Monuments to the victims of the Holocaust: five contemporary memorials

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From January 17 to February 4, Russia will host the annual “Week of Remembrance” – a series of events dedicated to the International Holocaust Remembrance Day on January 27. In this collection, we will introduce you to five modern memorials dedicated to the dead

The Shoah Memorial in Bologna. SET Architects, 2016

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Bologna, a city in northern Italy, has a stunning Shoah memorial designed by SET Architects. It stands a stone's throw from the Central Railway Station and is visible even from passing trains. However, it is worth getting acquainted with it not just from the train window: erected in just 2 months in 2016, it has become one of the most important modern monuments on the Holocaust.

The monument is made of steel parallelepipeds 10 meters high and wide. Steel gradually rusts, but this is not a mistake of architects who have chosen the wrong material, but an idea that reflects the passage of time. Even now, the monument looks like it is several decades old, & nbsp; – it is quite possible to believe that it is a contemporary of the Holocaust. The second idea of ​​the authors was to create a narrow passage between the two parts of the memorial, which resembles the road along which the prisoners of Auschwitz (Auschwitz) got to Auschwitz II. jpg” width=”4608″ height=”3456″ class=”lazy-image__image _align-top” data-v-0571743d=”1″ />

National Holocaust Monument in Ottawa. Architect Daniel Libeskind, 2017

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Until recently, in Canada, the only country of the Anti-Hitler coalition, there was not a single monument to the victims of the Holocaust. The situation changed in 2017, when the National Holocaust Monument was erected in the center of the capital. Created by architect Daniel Libeskind, the memorial consists of six triangular volumes that, when viewed from above, form the Star of David, the very one that Jews had to wear in ghettos and concentration camps. The triangles were also not chosen by chance: they marked other groups of prisoners (political prisoners, homosexuals, gypsies).

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“Levenslicht” in Rotterdam. Dan Rosergarde, 2020

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In 2020, a temporary memorial called “Levenslicht” appeared in Denmark, which translates from Danish as “Light of Life”. It really glowed: 104 & nbsp; thousands of luminous stones formed a circle of memory, each stone symbolized the soul of the murdered and deported during the Holocaust. The author of the impressive project, Dutch artist Daan Roosegaarde, said that the idea for such a monument came to his mind when he heard the story of the captives who were taken to Westerbork. The door of their carriage did not close tightly, and a beam of light penetrated through the crack. “Everyone was looking at him —it was a real beacon of hope,” says the artist.Photo #9 - Holocaust Memorials: Five Contemporary Memorials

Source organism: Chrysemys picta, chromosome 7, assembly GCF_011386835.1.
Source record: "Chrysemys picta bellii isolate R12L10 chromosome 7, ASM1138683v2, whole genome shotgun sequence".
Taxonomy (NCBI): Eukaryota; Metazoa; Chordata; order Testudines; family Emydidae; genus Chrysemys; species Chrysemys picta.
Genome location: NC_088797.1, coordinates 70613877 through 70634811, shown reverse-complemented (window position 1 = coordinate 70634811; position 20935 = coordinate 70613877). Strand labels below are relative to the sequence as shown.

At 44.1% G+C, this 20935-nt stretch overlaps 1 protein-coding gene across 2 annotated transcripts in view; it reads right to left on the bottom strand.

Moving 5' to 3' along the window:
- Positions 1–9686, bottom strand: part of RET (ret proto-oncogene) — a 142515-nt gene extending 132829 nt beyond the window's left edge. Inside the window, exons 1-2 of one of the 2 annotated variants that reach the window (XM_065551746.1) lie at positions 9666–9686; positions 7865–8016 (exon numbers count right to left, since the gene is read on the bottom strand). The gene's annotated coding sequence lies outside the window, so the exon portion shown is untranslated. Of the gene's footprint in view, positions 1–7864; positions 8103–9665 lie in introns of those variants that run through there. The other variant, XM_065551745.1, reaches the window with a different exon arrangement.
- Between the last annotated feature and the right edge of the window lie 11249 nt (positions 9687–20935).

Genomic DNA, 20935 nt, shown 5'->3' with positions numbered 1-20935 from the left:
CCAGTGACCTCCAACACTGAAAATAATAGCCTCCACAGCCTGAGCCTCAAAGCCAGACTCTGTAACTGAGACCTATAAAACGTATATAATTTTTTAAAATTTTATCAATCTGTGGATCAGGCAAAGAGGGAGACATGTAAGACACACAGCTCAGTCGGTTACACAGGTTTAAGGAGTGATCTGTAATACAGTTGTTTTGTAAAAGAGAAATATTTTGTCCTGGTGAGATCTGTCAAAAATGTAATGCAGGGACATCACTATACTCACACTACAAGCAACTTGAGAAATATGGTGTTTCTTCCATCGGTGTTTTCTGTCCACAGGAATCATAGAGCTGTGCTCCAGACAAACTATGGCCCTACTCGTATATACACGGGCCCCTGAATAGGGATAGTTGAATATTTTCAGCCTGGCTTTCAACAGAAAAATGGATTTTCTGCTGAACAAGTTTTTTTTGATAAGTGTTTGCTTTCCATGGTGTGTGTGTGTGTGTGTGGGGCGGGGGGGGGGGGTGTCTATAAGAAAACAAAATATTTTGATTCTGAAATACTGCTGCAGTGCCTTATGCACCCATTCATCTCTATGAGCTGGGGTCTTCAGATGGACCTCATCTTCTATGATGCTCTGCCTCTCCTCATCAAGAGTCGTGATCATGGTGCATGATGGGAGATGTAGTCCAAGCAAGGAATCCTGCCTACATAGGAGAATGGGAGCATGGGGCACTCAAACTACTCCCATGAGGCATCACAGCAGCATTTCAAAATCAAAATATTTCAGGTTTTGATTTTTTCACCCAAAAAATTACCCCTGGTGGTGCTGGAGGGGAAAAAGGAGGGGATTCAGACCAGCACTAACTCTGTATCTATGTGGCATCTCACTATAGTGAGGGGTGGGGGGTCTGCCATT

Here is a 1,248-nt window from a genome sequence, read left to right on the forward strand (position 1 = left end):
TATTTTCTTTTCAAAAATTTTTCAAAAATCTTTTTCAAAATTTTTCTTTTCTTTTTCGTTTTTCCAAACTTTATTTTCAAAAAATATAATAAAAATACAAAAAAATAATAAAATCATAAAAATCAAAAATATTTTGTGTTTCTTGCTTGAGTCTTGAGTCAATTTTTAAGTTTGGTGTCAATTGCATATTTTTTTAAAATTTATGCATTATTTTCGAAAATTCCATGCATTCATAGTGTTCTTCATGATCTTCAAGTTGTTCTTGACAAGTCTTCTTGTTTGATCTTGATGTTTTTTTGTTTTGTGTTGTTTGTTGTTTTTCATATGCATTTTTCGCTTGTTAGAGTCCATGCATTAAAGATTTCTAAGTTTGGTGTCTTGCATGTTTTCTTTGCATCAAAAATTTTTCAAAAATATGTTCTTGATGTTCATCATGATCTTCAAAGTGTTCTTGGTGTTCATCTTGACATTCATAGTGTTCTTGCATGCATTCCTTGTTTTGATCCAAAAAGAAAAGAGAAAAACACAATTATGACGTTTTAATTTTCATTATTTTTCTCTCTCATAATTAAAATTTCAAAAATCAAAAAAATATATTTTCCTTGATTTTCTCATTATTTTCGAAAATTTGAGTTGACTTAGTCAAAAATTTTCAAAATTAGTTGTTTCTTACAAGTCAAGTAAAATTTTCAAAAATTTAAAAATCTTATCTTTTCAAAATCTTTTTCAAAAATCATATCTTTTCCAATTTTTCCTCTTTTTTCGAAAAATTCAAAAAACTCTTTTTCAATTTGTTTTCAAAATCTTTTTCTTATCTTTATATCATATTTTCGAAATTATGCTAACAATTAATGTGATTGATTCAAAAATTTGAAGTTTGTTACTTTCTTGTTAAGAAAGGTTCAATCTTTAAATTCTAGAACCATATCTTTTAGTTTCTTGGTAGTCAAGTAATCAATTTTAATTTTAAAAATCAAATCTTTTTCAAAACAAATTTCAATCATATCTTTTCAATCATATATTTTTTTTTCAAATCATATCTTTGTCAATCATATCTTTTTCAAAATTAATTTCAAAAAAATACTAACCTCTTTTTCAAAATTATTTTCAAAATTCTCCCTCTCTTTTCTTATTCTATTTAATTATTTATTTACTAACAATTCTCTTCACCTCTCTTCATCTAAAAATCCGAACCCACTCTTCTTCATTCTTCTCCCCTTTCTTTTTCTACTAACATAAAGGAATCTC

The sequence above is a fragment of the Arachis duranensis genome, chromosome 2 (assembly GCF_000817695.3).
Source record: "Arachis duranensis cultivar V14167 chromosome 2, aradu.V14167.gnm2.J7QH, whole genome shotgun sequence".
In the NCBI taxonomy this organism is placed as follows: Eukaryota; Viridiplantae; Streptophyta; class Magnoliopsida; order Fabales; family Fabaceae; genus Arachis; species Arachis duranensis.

Dallas Holocaust Remembrance and Human Rights Museum, 2021

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The museum, opened last year in the United States, is dedicated to two topics at once: the Holocaust and human rights. The façade of the building is clad in copper panels, which will develop a natural patina over time, giving the building a “historic touch” like old coins, weapons and barbed wire. The lower part of the walls is lined with gray brick, evoking the association with a concentration camp.  The exposition tells stories recorded from the words of former prisoners. The closer to the exit, the brighter the exhibition halls. The atrium glass wall brings natural light into the building. /51e11b752cd899bc2bac531ae3e85ba7.jpg” width=”728″ height=”485″ class=”lazy-image__image _align-center” data-v-0571743d=”1″ alt=”Photo #11 – Holocaust memorials: five contemporary memorials”/

Memorial to the victims of the Holocaust in Berlin. Architect Peter Eisenman, 2005 ” width=”727″ height=”485″ class=”lazy-image__image _align-center” data-v-0571743d=”1″ alt=”Photo #12 – Holocaust memorials: five contemporary memorials” />

Among the most grandiose monuments dedicated to the memory of the victims of the Holocaust is the memorial in Berlin, built in 2005 by the deconstructivist architect Peter Eiseman (Peter Eisenman). As conceived by the author, it should remind of how any, even the most insane, idea can cause a catastrophe and turn into millions of victims. The memorial is a huge field of concrete slabs, the passage between which is too narrow for two people to walk between them. When you walk through this labyrinth alone, you experience a whole range of feelings: fear, despair, horror, humility – everything that those who went to their death in the gas chambers felt.

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January 27 at the Moscow musical theater “Helikon-Opera” a charitable memorial evening “Keeper of Memory” will take place – the key event of the “Week of Memory”. At the event, the choir and orchestra of the musical theater will perform the 13th symphony of Dmitry Shostakovich “Babi Yar”. The proceeds from ticket sales will be directed to the Regain Dignity program of the Russian Jewish Congress and the Holocaust Center, thanks to which more than 90 monuments to the victims of the Holocaust have already been unveiled in Russia. You can buy tickets for the concert on the website https://www.memoryweek.ru/hranitel-2-2/

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